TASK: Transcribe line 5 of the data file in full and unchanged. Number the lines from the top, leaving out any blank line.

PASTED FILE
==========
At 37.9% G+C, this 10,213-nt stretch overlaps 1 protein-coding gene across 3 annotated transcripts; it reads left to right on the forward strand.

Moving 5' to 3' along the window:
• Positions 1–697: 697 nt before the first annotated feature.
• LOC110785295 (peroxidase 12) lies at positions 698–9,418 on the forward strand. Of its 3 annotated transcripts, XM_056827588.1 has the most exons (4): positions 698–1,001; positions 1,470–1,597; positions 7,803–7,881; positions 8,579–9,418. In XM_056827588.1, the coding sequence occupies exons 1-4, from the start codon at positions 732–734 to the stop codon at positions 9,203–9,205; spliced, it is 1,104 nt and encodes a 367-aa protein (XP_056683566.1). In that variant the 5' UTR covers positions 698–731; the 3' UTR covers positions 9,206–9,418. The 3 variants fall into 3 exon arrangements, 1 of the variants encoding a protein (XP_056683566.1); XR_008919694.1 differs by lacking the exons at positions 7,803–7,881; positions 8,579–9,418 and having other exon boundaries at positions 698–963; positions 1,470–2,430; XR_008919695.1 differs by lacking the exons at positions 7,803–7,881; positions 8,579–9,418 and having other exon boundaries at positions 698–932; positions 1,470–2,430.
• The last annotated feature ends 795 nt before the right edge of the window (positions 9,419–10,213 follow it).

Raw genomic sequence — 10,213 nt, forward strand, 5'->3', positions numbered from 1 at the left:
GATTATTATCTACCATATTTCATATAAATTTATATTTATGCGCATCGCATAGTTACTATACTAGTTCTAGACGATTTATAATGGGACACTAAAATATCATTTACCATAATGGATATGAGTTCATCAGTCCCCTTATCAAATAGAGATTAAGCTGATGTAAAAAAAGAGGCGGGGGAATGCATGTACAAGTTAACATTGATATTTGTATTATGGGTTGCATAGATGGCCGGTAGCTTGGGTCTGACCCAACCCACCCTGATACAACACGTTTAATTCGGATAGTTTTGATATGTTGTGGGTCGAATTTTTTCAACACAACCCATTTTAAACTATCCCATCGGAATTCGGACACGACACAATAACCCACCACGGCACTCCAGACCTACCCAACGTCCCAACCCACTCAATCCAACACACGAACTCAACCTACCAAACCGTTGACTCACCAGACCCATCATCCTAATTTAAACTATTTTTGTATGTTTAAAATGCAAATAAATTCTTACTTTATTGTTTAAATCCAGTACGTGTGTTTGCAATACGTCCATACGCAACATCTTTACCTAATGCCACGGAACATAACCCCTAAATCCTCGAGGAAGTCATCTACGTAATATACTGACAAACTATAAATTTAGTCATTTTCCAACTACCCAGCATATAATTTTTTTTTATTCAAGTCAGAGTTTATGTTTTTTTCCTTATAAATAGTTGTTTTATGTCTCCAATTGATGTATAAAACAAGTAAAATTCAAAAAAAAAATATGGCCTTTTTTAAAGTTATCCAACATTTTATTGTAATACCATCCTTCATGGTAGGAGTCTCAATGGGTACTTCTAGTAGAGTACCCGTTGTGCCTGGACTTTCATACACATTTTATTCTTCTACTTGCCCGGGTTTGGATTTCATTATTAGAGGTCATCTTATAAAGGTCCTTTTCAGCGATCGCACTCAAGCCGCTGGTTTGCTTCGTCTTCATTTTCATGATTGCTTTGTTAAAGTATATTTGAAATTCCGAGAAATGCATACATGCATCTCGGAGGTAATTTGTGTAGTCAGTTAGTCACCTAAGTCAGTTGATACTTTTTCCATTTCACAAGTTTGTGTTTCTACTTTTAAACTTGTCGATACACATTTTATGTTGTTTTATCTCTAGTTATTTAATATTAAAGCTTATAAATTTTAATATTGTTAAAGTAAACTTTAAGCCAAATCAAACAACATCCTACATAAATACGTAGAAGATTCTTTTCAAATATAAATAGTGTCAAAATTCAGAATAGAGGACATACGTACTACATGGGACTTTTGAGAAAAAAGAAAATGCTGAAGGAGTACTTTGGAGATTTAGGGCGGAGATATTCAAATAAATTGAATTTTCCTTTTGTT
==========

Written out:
• The last annotated feature ends 795 nt before the right edge of the window (positions 9,419–10,213 follow it).